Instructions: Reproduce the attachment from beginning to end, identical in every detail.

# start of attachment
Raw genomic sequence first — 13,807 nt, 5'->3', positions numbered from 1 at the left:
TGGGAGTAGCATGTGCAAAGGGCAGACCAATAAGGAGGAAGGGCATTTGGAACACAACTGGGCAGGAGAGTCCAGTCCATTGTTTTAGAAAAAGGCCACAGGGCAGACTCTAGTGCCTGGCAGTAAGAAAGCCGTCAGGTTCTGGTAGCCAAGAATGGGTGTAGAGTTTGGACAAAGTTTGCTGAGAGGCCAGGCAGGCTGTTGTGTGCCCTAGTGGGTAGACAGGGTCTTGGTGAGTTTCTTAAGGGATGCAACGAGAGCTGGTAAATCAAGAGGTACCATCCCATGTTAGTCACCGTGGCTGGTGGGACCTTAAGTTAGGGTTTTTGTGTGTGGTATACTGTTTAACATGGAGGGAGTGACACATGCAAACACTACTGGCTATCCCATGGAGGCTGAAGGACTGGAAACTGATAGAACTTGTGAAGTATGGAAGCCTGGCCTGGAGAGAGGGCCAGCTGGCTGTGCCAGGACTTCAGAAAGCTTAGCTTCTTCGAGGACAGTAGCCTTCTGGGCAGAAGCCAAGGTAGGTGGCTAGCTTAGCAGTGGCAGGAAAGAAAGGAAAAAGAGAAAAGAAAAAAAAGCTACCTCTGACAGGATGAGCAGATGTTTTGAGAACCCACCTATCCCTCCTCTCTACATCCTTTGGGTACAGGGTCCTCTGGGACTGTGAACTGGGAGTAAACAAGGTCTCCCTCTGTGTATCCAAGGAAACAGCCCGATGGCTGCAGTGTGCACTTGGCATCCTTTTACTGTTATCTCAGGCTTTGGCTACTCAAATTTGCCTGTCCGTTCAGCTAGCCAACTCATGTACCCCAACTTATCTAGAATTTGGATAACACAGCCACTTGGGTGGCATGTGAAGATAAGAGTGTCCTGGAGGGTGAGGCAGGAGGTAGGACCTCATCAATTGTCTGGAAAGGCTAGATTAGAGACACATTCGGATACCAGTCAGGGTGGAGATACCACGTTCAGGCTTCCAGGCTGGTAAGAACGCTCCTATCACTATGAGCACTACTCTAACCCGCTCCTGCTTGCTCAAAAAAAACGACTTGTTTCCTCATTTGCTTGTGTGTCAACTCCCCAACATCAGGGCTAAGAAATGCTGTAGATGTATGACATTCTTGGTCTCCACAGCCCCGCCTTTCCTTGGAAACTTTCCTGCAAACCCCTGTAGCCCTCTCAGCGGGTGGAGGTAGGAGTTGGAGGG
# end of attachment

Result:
Raw genomic sequence first — 13,807 nt, 5'->3', positions numbered from 1 at the left:
TGGGAGTAGCATGTGCAAAGGGCAGACCAATAAGGAGGAAGGGCATTTGGAACACAACTGGGCAGGAGAGTCCAGTCCATTGTTTTAGAAAAAGGCCACAGGGCAGACTCTAGTGCCTGGCAGTAAGAAAGCCGTCAGGTTCTGGTAGCCAAGAATGGGTGTAGAGTTTGGACAAAGTTTGCTGAGAGGCCAGGCAGGCTGTTGTGTGCCCTAGTGGGTAGACAGGGTCTTGGTGAGTTTCTTAAGGGATGCAACGAGAGCTGGTAAATCAAGAGGTACCATCCCATGTTAGTCACCGTGGCTGGTGGGACCTTAAGTTAGGGTTTTTGTGTGTGGTATACTGTTTAACATGGAGGGAGTGACACATGCAAACACTACTGGCTATCCCATGGAGGCTGAAGGACTGGAAACTGATAGAACTTGTGAAGTATGGAAGCCTGGCCTGGAGAGAGGGCCAGCTGGCTGTGCCAGGACTTCAGAAAGCTTAGCTTCTTCGAGGACAGTAGCCTTCTGGGCAGAAGCCAAGGTAGGTGGCTAGCTTAGCAGTGGCAGGAAAGAAAGGAAAAAGAGAAAAGAAAAAAAAGCTACCTCTGACAGGATGAGCAGATGTTTTGAGAACCCACCTATCCCTCCTCTCTACATCCTTTGGGTACAGGGTCCTCTGGGACTGTGAACTGGGAGTAAACAAGGTCTCCCTCTGTGTATCCAAGGAAACAGCCCGATGGCTGCAGTGTGCACTTGGCATCCTTTTACTGTTATCTCAGGCTTTGGCTACTCAAATTTGCCTGTCCGTTCAGCTAGCCAACTCATGTACCCCAACTTATCTAGAATTTGGATAACACAGCCACTTGGGTGGCATGTGAAGATAAGAGTGTCCTGGAGGGTGAGGCAGGAGGTAGGACCTCATCAATTGTCTGGAAAGGCTAGATTAGAGACACATTCGGATACCAGTCAGGGTGGAGATACCACGTTCAGGCTTCCAGGCTGGTAAGAACGCTCCTATCACTATGAGCACTACTCTAACCCGCTCCTGCTTGCTCAAAAAAAACGACTTGTTTCCTCATTTGCTTGTGTGTCAACTCCCCAACATCAGGGCTAAGAAATGCTGTAGATGTATGACATTCTTGGTCTCCACAGCCCCGCCTTTCCTTGGAAACTTTCCTGCAAACCCCTGTAGCCCTCTCAGCGGGTGGAGGTAGGAGTTGGAGGG